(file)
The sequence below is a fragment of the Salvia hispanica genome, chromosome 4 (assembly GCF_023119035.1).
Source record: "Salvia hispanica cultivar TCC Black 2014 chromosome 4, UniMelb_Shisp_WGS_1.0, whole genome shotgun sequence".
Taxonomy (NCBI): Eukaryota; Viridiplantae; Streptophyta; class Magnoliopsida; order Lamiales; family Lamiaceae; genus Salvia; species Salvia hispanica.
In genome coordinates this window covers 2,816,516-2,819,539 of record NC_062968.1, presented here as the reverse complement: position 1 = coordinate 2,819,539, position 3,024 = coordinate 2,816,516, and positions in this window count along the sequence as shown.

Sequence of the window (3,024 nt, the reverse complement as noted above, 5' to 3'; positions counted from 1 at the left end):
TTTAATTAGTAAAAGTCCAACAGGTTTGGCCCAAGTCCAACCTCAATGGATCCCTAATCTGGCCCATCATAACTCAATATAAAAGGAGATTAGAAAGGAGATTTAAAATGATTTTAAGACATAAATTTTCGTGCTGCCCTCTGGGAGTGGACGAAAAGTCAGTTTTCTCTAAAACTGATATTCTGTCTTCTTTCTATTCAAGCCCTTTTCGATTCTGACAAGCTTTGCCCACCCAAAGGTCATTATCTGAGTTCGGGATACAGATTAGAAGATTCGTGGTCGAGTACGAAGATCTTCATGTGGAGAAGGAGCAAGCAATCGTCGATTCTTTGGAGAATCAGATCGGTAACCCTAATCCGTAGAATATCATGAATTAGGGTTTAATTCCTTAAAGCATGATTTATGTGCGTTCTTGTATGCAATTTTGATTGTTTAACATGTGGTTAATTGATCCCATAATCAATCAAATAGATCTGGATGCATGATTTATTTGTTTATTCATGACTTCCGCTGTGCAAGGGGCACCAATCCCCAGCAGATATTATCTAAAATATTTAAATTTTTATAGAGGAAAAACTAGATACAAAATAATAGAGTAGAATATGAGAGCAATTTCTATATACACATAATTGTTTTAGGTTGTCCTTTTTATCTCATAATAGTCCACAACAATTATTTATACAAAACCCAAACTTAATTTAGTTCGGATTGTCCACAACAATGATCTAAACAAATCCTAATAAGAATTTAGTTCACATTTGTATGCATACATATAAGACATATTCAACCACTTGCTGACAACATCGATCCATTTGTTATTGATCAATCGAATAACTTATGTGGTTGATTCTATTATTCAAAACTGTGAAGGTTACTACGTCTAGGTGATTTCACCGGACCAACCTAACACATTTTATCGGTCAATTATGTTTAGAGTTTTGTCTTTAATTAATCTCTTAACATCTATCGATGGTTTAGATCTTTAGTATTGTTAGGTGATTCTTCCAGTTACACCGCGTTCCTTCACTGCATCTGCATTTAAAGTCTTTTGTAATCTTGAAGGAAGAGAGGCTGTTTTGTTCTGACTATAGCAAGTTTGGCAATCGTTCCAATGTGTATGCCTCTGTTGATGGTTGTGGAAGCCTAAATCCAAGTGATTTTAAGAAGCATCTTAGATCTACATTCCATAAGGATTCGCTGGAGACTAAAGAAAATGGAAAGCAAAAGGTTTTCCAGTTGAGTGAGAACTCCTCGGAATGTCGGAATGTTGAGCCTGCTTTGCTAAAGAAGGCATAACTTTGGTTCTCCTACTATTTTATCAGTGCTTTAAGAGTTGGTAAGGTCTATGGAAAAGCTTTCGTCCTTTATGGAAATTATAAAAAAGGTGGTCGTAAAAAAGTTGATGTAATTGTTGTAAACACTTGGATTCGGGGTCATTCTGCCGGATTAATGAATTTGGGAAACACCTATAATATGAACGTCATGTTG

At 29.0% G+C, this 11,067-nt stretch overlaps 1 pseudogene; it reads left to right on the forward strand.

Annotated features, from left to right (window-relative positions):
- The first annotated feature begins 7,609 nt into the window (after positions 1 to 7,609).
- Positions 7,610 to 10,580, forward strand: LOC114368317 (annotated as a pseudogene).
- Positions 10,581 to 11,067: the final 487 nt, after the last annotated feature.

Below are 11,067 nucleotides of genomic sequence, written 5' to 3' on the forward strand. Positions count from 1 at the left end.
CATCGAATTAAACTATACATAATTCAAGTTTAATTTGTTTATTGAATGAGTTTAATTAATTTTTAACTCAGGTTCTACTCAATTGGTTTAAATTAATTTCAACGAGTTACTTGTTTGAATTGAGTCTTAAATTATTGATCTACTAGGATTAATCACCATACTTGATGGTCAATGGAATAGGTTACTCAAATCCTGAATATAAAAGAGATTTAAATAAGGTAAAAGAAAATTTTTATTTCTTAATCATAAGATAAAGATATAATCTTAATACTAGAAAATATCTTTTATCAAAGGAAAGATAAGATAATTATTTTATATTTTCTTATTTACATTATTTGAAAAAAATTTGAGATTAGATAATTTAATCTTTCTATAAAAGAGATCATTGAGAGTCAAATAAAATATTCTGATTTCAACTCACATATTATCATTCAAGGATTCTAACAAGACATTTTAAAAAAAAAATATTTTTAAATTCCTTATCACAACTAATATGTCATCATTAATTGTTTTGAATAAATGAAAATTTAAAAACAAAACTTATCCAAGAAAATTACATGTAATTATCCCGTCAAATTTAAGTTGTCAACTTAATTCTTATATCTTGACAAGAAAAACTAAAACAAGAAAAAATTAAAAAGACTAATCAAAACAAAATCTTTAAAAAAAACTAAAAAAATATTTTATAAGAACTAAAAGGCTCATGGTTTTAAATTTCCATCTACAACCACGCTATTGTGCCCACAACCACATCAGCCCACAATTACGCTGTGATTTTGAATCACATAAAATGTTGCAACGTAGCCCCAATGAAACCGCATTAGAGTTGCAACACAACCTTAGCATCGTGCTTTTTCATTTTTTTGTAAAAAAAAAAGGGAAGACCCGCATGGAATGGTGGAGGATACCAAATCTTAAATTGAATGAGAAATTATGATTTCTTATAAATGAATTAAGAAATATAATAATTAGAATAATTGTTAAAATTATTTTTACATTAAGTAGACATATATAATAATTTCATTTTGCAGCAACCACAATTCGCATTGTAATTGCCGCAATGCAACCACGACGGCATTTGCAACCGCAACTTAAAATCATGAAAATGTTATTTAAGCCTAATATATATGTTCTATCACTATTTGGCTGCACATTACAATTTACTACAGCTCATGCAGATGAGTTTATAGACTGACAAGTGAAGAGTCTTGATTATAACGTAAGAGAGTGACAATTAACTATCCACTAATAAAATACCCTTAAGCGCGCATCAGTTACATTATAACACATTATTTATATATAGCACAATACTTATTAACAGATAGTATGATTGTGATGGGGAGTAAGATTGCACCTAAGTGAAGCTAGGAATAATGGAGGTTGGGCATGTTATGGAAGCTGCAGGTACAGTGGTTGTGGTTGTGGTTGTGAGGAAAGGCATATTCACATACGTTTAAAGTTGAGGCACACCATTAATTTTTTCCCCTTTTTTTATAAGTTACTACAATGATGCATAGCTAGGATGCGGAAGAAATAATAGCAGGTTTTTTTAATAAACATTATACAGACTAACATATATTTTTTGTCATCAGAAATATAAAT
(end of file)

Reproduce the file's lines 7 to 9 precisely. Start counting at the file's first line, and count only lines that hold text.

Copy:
At 29.0% G+C, this 11,067-nt stretch overlaps 1 pseudogene; it reads left to right on the forward strand.

Annotated features, from left to right (window-relative positions):
- The first annotated feature begins 7,609 nt into the window (after positions 1 to 7,609).